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The Impact of Professional Development on Teachers Integrating Engineering into Science and Mathematics Classroom

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Conference

2011 ASEE Annual Conference & Exposition

Location

Vancouver, BC

Publication Date

June 26, 2011

Start Date

June 26, 2011

End Date

June 29, 2011

ISSN

2153-5965

Conference Session

Engineering Professional Development for K-12 Teachers

Tagged Division

K-12 & Pre-College Engineering

Page Count

17

Page Numbers

22.1469.1 - 22.1469.17

Permanent URL

https://peer.asee.org/18788

Download Count

97

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Paper Authors

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Hui-Hui Wang University of Minnesota

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Hui-Hui Wang is a graduate student in Science Education in the Department of Curriculum and Instruction at the University of Minnesota. Her research interests are across both non-formal and formal setting. Her research primary relates to inquiry-based instruction and STEM integration in science education. She is also interested in developing STEM curriculum for K-12 science teachers.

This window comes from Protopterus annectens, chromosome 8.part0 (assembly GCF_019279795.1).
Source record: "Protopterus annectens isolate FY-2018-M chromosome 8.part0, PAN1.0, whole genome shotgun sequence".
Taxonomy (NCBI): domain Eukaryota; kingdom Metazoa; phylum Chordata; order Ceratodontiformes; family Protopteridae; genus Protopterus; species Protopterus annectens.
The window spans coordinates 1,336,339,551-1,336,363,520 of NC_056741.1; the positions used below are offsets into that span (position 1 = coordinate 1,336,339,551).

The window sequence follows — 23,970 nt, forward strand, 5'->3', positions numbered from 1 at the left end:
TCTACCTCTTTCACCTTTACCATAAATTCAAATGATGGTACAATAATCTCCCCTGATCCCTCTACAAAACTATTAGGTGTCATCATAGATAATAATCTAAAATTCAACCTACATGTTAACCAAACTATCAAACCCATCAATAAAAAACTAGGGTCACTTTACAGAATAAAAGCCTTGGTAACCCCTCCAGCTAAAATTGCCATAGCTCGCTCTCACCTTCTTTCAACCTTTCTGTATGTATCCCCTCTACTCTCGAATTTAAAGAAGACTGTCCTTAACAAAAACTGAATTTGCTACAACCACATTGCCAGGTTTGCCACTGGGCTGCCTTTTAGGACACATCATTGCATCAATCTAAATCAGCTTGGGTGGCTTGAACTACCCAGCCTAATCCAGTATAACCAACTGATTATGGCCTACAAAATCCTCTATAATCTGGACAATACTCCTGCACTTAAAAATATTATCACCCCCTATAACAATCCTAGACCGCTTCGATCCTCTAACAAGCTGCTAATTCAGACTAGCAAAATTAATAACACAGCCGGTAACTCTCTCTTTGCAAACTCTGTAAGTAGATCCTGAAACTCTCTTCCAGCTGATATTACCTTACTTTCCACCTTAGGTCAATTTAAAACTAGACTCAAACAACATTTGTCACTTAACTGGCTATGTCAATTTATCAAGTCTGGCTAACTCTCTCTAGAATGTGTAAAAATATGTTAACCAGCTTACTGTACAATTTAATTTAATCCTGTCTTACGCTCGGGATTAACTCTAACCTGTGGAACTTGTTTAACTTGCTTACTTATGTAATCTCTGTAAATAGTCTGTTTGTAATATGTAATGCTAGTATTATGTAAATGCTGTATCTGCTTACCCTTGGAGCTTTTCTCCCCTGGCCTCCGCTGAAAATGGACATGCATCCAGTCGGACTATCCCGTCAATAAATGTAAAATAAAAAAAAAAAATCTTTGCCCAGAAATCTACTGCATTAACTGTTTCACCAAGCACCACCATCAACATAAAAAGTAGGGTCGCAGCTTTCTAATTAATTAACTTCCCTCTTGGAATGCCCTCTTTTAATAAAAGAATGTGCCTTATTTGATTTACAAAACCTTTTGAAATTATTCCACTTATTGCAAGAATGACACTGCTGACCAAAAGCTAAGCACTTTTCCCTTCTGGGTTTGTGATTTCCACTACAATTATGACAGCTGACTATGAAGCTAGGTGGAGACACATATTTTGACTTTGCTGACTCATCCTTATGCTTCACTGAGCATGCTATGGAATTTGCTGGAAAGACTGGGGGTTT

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Tamara J Moore University of Minnesota, Twin Cities Orcid 16x16 orcid.org/0000-0002-7956-4479

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Tamara J. Moore is the co-director of the University of Minnesota’s STEM Education Center and an assistant professor of mathematics and engineering education in the Department of Curriculum and Instruction. Her research is centered on the integration of STEM concepts in K-12 and higher education mathematics and engineering classrooms. Her research agenda focuses on models and modeling as a curricular approach and working with educators to shift their expectations and instructional practice to facilitate effective STEM integration.

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Gillian Roehrig University of Minnesota

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Mi Sun Park University of Minnesota, Twin Cities

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I am a Mathematics education graduate student at the University of Minnesota. I earned my B.S. and M.S. in Mathematics in South Korea. My research interests include developing students' collaborative learning and problem solving skill. My interests are also in creating a new curriculum and producing creative teachers.

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Abstract